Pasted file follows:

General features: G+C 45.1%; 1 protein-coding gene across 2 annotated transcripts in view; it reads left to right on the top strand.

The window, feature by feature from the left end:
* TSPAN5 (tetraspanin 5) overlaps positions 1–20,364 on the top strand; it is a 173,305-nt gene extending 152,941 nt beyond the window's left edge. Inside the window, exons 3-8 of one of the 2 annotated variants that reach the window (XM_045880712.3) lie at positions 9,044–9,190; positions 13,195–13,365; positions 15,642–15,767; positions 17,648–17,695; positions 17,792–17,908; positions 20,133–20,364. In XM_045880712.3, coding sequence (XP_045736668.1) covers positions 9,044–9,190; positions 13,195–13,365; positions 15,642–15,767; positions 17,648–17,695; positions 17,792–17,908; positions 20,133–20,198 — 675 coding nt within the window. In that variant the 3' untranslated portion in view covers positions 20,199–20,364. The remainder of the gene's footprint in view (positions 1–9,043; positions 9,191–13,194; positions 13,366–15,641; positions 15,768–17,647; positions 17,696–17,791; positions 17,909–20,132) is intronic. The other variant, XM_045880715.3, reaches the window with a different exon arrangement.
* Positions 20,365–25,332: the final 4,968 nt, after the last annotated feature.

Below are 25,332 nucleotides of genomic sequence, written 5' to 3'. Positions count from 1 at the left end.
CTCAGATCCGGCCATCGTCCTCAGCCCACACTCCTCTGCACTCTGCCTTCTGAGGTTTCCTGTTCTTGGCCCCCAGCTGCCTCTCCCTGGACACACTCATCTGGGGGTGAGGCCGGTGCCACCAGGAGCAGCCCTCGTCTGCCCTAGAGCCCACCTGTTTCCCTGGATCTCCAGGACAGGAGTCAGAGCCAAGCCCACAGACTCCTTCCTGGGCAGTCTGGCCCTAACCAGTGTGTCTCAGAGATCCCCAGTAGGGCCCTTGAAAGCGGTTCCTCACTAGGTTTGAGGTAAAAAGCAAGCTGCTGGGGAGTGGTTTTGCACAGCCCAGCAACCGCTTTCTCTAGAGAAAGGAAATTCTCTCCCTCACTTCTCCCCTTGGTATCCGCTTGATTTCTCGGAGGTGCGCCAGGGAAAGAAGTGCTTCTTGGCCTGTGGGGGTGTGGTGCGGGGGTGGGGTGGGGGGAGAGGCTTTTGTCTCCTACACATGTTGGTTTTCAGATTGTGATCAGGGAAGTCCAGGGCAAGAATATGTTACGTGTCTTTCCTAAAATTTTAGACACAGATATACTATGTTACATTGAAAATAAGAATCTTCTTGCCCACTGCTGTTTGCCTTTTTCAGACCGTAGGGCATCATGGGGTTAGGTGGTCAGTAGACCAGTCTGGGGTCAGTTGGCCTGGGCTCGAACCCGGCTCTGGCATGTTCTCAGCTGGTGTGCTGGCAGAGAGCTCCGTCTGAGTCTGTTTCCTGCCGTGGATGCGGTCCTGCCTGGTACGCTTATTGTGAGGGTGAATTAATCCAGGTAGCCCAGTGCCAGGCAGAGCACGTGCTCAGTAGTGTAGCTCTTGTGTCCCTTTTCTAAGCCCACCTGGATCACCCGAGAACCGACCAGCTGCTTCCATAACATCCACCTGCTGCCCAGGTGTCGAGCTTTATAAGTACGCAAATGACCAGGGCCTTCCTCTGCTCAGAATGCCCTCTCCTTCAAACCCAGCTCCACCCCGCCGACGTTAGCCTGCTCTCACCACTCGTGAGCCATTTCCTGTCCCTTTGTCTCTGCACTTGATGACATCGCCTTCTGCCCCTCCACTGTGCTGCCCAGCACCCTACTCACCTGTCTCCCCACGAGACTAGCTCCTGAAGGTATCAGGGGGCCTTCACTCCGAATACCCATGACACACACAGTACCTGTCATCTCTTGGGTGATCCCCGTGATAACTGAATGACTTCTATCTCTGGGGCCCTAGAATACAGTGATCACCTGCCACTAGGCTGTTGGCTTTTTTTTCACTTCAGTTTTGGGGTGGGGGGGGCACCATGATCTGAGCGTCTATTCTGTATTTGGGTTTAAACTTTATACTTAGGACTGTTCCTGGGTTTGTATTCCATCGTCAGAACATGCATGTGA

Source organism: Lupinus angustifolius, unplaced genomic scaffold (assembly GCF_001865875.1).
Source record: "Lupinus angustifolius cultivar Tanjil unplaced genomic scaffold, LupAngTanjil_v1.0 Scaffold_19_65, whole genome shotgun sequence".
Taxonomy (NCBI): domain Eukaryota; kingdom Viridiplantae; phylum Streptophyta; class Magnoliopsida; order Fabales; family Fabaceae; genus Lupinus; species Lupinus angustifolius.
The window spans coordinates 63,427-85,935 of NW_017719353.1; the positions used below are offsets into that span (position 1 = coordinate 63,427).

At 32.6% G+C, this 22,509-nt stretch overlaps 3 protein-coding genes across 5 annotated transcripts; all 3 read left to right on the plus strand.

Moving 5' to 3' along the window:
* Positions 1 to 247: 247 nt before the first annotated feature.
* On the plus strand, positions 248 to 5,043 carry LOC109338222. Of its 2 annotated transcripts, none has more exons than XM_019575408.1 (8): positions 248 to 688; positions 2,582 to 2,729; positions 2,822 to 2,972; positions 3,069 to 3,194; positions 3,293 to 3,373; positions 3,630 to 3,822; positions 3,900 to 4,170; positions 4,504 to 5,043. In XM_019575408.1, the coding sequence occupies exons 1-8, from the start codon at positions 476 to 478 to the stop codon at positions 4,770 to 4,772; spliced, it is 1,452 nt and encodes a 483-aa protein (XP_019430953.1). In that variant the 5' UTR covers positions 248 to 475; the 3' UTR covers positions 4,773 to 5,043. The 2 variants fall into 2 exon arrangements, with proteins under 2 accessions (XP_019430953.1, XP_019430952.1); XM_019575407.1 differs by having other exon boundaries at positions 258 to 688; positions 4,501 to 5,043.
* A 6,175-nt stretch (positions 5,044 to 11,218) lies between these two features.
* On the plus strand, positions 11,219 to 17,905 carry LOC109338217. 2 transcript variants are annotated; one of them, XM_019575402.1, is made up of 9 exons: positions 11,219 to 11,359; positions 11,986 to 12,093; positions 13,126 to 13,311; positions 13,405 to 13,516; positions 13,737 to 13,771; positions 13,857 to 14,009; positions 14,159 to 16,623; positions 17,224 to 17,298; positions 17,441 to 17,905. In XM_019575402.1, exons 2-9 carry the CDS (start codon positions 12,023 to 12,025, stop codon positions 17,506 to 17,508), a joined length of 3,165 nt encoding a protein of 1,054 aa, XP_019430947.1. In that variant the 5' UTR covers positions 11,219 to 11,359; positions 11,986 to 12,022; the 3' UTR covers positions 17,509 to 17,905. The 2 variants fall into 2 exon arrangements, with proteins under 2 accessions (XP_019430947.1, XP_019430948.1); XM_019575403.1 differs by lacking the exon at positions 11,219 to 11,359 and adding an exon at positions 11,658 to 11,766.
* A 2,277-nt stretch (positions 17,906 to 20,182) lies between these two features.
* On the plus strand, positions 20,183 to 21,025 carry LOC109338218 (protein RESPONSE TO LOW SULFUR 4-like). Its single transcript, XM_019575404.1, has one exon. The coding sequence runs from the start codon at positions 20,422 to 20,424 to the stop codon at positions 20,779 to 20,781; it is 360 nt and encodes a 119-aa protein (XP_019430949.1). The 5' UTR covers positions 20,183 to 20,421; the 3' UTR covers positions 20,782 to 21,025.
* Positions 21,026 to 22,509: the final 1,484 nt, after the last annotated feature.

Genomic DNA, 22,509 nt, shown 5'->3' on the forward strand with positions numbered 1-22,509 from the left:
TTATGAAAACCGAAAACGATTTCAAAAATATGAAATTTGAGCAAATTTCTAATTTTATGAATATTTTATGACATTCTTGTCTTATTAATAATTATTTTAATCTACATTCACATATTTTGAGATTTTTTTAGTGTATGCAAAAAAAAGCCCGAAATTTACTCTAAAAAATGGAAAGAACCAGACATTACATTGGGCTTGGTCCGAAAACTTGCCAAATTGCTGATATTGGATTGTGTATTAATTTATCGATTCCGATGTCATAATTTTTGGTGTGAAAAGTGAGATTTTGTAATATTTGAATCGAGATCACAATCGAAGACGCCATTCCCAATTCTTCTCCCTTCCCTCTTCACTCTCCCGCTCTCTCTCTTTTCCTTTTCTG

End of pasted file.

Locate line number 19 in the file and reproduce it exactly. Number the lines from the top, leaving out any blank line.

* Positions 21,026 to 22,509: the final 1,484 nt, after the last annotated feature.